I heard myself scream, or maybe it was Strawberry, whose mouth was opened bigger than mine. The zombie dropped the limp Blueberry on the floor while he chewed her sweet skin. Bright blue juice squirted from her neck on my linoleum floor. Would it stain? I briefly wondered.
Spotting the bright red hair of Miss Strawberry, the zombie licked his lips and lurched forward. Strawberry dashed behind my legs, but I wasn’t about to sacrifice myself as this creature’s next dinner, and I quickly leaped our of her way.
“What are we going to do?” she squealed.
“Run!” I yelled, and as I made a dash for the door, the bag of special strawberries caught my eye. Snatching it from the counter, I bolted out the front door, where two more zombies were staggering across the eery hall, blocking my best chance for escape.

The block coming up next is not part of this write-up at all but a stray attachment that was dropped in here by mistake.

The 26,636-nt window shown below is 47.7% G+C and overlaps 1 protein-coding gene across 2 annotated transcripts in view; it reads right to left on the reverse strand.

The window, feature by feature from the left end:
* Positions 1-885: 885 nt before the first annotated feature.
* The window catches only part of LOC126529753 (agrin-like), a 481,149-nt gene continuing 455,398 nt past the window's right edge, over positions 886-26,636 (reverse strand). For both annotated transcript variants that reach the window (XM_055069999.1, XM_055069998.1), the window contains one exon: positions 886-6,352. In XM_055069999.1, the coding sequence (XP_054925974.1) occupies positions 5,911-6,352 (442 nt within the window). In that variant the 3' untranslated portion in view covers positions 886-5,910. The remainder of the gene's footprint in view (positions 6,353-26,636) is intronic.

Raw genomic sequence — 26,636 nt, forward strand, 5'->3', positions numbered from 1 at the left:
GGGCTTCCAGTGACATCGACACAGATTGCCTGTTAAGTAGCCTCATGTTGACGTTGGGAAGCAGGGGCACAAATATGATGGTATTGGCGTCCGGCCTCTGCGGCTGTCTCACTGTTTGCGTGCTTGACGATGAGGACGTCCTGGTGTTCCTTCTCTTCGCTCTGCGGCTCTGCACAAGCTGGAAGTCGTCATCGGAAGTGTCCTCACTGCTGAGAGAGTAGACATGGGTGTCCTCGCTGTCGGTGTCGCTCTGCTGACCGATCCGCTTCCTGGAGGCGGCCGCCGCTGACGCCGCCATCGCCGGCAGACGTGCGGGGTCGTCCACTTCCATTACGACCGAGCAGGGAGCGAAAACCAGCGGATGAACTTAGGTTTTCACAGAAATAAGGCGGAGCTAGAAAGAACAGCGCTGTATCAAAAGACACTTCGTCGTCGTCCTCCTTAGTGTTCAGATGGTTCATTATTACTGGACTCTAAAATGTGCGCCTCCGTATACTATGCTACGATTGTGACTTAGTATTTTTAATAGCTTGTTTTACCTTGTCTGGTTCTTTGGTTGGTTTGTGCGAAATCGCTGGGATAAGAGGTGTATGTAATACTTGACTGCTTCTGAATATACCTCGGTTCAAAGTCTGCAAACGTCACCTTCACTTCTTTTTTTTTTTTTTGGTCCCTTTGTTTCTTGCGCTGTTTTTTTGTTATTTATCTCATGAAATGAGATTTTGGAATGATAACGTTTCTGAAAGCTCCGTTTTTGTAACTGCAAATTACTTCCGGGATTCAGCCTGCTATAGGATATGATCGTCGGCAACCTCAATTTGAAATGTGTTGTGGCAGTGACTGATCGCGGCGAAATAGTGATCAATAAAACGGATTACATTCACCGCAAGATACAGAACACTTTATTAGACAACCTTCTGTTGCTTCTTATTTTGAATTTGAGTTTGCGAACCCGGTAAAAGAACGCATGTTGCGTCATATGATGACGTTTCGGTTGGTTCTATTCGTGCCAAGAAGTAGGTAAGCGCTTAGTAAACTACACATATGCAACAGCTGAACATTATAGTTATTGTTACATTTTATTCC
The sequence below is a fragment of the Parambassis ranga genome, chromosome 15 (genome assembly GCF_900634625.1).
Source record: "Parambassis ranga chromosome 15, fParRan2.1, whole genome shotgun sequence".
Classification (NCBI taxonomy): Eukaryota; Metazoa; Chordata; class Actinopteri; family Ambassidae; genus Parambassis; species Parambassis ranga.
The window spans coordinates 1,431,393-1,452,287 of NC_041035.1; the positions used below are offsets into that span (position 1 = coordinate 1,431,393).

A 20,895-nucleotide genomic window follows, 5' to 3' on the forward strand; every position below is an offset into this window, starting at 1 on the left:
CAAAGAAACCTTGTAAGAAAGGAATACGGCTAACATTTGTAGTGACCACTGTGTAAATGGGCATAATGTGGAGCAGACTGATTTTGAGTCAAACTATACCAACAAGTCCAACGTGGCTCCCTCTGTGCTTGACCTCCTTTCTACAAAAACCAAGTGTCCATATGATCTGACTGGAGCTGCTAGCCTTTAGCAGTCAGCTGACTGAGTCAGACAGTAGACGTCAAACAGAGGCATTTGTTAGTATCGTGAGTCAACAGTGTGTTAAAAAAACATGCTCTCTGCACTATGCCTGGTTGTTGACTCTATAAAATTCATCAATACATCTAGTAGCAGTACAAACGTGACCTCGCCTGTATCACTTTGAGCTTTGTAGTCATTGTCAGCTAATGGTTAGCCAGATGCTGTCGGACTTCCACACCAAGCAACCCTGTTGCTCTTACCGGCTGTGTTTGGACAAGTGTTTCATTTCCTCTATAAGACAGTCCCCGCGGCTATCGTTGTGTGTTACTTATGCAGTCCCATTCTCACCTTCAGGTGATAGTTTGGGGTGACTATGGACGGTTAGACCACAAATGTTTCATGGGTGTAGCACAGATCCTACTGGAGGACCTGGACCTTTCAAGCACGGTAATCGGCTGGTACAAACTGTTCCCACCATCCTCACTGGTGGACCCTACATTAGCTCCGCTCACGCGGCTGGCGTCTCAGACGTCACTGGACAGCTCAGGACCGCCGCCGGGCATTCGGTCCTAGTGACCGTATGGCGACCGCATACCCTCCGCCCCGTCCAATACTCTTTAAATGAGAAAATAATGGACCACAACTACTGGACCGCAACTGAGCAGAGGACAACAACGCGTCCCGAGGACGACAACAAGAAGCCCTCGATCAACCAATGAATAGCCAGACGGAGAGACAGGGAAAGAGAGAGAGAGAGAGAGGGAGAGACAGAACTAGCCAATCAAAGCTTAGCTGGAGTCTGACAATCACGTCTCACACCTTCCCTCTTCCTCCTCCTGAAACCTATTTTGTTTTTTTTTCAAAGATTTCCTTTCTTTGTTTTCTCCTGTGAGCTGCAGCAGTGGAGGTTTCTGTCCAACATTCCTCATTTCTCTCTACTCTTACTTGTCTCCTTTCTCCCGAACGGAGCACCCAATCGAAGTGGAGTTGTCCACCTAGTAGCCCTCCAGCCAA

Strawberry clung again to my leg, but I shook her off.
“We’re going to have to distract them,” I instructed, glancing fearfully at the zombie in my apartment that was slowly approaching.
With all her bright red flashy hair, Strawberry was the obvious choice for a distraction. Pulling her into the hallway, I hoped the zombies would see red and forget about me. My instincts were right. Like bulls, they charged toward the flushed cartoon.
“Sorry, Red,” I apologized, before dashing to the exit door. The last sound I heard before the door clanged shut was the high-pitched squeal of a Berry girl.
Outside, the sky had darkened to a somber grey. Cars were stopped in the middle of the street, their driver and passenger-side doors hanging eerily open – no bodies inside.
“Urggh,” I heard something groan, and then I noticed the pack of zombies dragging half-eaten bodies across the cracked sidewalks and grassy lawns. One kneeled on the ground, munching on what appeared to have been another yellow Berry friend – maybe it was Lemon Meringue?
How was I going to get out of this mess, I wondered. As more zombies killed humans and cartoons alike, more zombies – both real and drawn – were spawned, and they stumbled mindlessly into the streets, hunting their first kills.
Which could me me if I didn’t figure out a plan fast.